National Center for Youth Law

STRATEGIES

Washington State Coalition for the Homeless v. Dept. of Social & Health Services

The complaint, filed by homeless families with children and the Washington State Coalition for the Homeless, asserted constitutional claims and state and federal statutory claims. The action concerned the state’s failure to assist homeless families, including those who need housing assistance to prevent or shorten foster care placement.

Overview

FILE NO., COURT AND DATE FILED

91-2-15889-4 (King County Super. Ct., July 23, 1991)

CITATIONS

133 Wn.2d 894 (1997)

CLEARINGHOUSE REVIEW NO.

47,062

ATTORNEYS FOR PLAINTIFFS

Michael Mirra (currently Executive Director of the Tacoma Housing Authority)
902 S. L Street
Tacoma, WA 98405-4037
(253) 207-4429
Fax: (253) 207-4440
mmirra@tacomahousing.org

HISTORY AND STATUS

On August 21, 1992, the court granted in part defendants’ motion to dismiss plaintiff’s federal statutory claims. On December 15, 1992, the court certified a class of all present and future families with homeless children, and all families who needed or would need housing assistance to prevent or shorten their children’s foster placement.

On February 16, 1994, the court held that in dependency cases the superior court had the power to order the state agency to provide housing assistance when homelessness is the primary factor for foster placement. The court also held that state law required the agency to implement a plan to assist adequately homeless families.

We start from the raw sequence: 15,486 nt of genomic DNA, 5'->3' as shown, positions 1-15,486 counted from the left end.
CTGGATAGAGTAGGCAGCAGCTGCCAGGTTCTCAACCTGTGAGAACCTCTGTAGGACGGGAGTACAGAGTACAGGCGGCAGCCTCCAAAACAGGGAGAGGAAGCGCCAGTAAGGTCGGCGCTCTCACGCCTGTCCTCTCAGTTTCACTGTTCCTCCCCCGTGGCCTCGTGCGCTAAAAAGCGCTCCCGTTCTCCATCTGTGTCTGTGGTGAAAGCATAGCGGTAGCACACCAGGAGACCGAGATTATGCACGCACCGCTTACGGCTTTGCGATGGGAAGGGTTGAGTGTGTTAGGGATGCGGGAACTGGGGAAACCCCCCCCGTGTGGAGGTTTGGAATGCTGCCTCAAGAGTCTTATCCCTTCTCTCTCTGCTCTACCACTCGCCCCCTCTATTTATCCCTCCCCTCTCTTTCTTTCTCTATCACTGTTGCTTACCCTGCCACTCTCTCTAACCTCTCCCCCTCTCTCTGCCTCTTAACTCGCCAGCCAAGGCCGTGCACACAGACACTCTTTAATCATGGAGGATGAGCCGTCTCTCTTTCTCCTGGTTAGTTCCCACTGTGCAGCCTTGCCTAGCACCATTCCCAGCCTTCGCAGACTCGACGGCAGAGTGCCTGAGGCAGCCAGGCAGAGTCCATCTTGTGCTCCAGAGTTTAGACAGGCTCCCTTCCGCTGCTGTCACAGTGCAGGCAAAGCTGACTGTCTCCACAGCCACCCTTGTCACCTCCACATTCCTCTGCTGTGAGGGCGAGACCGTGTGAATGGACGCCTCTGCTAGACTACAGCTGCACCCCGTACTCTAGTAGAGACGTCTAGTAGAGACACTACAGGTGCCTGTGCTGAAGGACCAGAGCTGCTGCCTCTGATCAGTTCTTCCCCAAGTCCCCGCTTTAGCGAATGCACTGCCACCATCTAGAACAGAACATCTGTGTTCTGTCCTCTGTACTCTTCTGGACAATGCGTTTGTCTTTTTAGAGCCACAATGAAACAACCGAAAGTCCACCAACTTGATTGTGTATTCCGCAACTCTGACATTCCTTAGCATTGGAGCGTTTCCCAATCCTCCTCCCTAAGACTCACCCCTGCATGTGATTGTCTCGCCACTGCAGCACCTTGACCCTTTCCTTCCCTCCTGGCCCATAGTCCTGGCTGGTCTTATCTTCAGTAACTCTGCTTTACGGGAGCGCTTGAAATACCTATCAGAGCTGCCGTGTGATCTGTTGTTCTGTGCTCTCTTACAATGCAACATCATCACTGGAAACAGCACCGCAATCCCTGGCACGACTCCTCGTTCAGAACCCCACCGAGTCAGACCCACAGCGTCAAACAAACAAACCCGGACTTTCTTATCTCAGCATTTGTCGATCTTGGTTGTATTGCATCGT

After a May 31, 1994 trial, the court ruled that the agency’s plan was inadequate to address the needs of homeless children. The Department of Social and Health Services (DSHS) appealed the court’s final order to submit an adequate plan directly to the Washington Supreme Court. The court heard argument on October 8, 1996.

On December 24, 1997, the Washington Supreme Court affirmed the trial court’s decision on all counts, finding that dependency courts have the authority to order DSHS to provide housing assistance to homeless families; that DSHS must “perform its duty according to professionally accepted procedures and standards”; that an adequate plan must include prevention assistance, emergency shelter assistance, transitional assistance to get children out of shelters and into stable housing, and a process for ongoing monitoring and evaluation; and that DSHS’s planning process must include coordination within DSHS’s divisions and with other state agencies. Washington’s legislature responded to the court’s ruling with legislation codifying the ruling and substantial increases in funding. In 2000, plaintiffs joined the defendants in seeking dismissal of the suit.